Man City fans should remember Gabriel Jesus for what he is – not what he isn’t – Alex Brotherton
Gabriel Jesus put in what was arguably the best performance of his Manchester City career on Saturday when he scored four goals and assisted another in City’s 5-1 defeat of Watford.
His man-of-the-match display came just a day after multiple sources reported that he could leave the club this summer, with his current contract set to expire in 2023. Multiple European clubs are believed to be interested in the 25-year-old, with Arsenal holding talks with Jesus’ representatives in recent months.
With City looking increasingly likely to sign Erling Haaland from Borussia Dortmund and Julian Alvarez set to arrive from River Plate in time for pre-season, a parting of ways might suit both parties. In an ideal world, City would keep Jesus.
He is an extremely talented footballer who can play anywhere across the frontline and has an exemplary attitude to match. “If there’s one person who deserves the best of his life, for him, his family and friends, it’s Gabriel,” Guardiola said after Jesus’ four-goal outing. “He’s so generous, it doesn’t matter what position he plays, he always helps, fights for his mates.
That said, City have been open to the possibility of Jesus leaving for four seasons now, but only if the right offer came in and they were able to sign replacements even better than the Brazilian. Neither happened, so he never left.
Ultimately, Jesus’ future lies with him. He loves playing for City, but he isn’t playing as much as he would like. With an upcoming World Cup to think about, becoming a regular starter elsewhere would boost his chances of being selected by Brazil.
So, if Jesus does leave City, how should he be remembered by City fans? Ultimately, Jesus is a victim of two things: Himself, and Sergio Aguero.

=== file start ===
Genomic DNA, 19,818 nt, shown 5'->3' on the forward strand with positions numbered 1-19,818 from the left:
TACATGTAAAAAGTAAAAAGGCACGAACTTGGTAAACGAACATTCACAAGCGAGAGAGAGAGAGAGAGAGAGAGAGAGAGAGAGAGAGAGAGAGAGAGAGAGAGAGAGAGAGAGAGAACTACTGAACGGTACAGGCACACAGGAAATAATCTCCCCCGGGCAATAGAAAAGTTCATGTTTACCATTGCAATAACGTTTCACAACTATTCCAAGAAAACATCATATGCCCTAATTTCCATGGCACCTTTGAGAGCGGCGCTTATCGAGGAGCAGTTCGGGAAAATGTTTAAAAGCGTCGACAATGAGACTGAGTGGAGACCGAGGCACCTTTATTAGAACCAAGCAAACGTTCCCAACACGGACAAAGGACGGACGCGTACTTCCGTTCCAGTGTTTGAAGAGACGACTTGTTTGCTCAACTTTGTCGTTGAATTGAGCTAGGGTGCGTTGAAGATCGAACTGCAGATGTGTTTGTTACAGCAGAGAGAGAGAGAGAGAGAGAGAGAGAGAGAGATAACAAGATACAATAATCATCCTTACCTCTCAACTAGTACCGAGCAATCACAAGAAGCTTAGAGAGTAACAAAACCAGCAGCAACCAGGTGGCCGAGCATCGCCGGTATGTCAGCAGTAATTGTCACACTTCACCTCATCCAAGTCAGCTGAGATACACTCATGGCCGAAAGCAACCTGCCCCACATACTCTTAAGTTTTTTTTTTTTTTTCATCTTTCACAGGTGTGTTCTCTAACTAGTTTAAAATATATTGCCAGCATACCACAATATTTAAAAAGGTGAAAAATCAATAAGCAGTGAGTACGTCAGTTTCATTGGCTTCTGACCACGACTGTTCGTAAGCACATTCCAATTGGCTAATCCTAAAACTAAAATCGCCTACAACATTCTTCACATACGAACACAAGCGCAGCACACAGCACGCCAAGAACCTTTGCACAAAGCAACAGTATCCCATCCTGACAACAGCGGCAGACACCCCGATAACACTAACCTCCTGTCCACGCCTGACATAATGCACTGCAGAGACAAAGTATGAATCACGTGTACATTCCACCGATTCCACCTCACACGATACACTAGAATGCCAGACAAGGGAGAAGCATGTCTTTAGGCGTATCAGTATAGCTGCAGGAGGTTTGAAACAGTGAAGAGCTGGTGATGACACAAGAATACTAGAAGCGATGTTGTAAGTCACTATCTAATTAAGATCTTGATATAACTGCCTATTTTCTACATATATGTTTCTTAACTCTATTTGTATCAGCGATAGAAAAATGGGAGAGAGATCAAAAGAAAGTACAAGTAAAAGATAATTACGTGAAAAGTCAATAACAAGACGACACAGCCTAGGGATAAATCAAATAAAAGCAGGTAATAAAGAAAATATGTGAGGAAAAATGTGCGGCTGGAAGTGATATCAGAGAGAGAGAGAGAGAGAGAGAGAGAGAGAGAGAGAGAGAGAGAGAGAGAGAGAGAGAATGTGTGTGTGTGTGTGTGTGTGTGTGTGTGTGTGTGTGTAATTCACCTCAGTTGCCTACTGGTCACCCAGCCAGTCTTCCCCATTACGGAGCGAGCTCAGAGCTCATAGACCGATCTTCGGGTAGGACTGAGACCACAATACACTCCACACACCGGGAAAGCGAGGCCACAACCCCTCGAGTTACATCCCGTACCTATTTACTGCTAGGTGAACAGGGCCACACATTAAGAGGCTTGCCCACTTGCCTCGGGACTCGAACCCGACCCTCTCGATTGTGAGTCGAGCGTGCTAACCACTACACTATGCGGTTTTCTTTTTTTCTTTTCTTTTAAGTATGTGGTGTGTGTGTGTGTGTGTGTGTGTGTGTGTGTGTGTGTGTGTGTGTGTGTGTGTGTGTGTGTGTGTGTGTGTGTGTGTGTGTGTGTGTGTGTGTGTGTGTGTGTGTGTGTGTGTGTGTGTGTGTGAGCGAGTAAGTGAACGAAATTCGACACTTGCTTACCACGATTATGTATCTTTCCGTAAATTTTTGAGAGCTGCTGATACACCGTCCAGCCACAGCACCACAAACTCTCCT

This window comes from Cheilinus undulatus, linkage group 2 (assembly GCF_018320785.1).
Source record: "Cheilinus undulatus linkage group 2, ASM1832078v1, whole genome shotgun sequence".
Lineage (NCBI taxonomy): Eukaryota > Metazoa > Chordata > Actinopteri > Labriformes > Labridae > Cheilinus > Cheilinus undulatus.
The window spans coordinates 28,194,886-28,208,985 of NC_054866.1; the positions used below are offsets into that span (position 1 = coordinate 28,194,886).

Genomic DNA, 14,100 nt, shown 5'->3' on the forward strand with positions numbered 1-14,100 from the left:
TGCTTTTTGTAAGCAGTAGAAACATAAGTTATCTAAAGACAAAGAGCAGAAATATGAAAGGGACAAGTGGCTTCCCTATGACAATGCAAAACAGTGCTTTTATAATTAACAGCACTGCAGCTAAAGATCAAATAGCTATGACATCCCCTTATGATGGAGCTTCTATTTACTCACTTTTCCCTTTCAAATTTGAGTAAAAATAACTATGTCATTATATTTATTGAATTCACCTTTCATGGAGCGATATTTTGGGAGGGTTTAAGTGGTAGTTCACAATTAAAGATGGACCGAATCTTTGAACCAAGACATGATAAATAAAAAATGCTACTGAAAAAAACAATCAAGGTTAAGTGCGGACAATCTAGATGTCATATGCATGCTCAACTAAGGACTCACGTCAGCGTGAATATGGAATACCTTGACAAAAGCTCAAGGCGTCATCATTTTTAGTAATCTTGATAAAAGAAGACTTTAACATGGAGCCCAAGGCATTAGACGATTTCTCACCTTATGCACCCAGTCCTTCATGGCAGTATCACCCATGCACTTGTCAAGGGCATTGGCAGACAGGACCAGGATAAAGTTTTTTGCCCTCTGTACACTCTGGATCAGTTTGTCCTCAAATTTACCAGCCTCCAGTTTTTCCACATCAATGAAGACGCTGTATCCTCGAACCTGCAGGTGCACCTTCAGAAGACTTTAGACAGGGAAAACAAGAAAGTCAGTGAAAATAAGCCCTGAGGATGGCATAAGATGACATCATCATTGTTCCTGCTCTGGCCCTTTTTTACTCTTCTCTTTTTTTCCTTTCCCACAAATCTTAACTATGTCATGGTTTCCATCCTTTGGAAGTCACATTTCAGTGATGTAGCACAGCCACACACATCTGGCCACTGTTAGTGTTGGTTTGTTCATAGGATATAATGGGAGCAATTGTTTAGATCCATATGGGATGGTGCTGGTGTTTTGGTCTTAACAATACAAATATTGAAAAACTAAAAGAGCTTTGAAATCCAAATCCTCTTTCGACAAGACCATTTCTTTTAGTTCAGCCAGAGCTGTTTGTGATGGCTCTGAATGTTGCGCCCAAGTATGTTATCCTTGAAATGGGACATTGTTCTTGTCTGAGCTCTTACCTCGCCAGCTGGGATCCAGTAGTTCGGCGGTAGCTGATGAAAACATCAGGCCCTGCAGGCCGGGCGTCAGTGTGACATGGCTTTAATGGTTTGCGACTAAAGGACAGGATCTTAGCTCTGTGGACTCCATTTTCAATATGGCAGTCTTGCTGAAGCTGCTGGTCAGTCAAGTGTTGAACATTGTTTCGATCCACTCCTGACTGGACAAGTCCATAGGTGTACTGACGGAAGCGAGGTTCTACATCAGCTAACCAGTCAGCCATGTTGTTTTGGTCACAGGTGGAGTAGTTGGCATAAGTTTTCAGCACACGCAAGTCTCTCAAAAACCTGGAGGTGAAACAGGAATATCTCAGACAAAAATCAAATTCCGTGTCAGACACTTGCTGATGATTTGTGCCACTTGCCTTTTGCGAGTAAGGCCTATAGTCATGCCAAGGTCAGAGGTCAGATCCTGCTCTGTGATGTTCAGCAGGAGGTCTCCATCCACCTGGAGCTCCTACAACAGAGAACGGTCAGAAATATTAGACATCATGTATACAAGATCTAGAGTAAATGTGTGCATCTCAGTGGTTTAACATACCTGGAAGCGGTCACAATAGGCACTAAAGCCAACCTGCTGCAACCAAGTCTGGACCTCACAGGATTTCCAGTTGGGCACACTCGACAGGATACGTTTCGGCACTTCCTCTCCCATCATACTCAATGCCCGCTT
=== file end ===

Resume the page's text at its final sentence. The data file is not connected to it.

When a 19-year-old Jesus arrived at the Etihad Stadium in January 2017 he immediately forced Aguero out of Guardiola’s preferred starting XI, setting future expectations unrealistically high. Seven goals and four assists in his first 10 league games for the club represented a fantastic start for the young striker, but as we now know, Jesus was never going to be the relentless goalscorer his early success suggested.
Over the past five seasons, Jesus’ strike rate has peaked and troughed, always with the caveat that he was still young and had time to hone his striking instincts. At 25 he is still young, but if he was going to become a 20-goal-a-season forward, he would have surely done so by now.
Of course, the shadow of Aguero arguably prevented Jesus from receiving the light he needed to really flourish. For a time the pair played as a front-two, but as Aguero adapted his game to meet Guardiola’s demands and 4-3-3 became the standard set-up, Jesus more often than not had to make do with starting on the bench.
“I’ve said before, I’m not Aguero but I know I can help my team. Aguero is a legend, one of the best players in City’s history, but I try to help as well,” Jesus said on Saturday. It’s telling that in the absence of Aguero this season, Jesus has failed to nail down the starting number nine role. Instead, Guardiola often opted to play with a false nine – sometimes using Jesus that way – and has largely deployed him on the wing.
There’s no doubting that when City agreed terms with Palmeiras to sign Jesus in 2016, they were looking at a long-term Aguero replacement. That he perhaps hasn’t quite met those impossibly high expectations is not his fault, and should not detract from his invaluable contributions.
Any player who can come into a crucial match against Liverpool after not starting a league game for three months, and play exceptionally well, should be applauded. Jesus has always given his all for City no matter what task Guardiola has handed him.
Should Jesus leave this summer or indeed next, then his City legacy should not be defined by comparisons with a Premier League Hall of Famer. He has been a great servant to the Blues and will enjoy success wherever he chooses to play his football.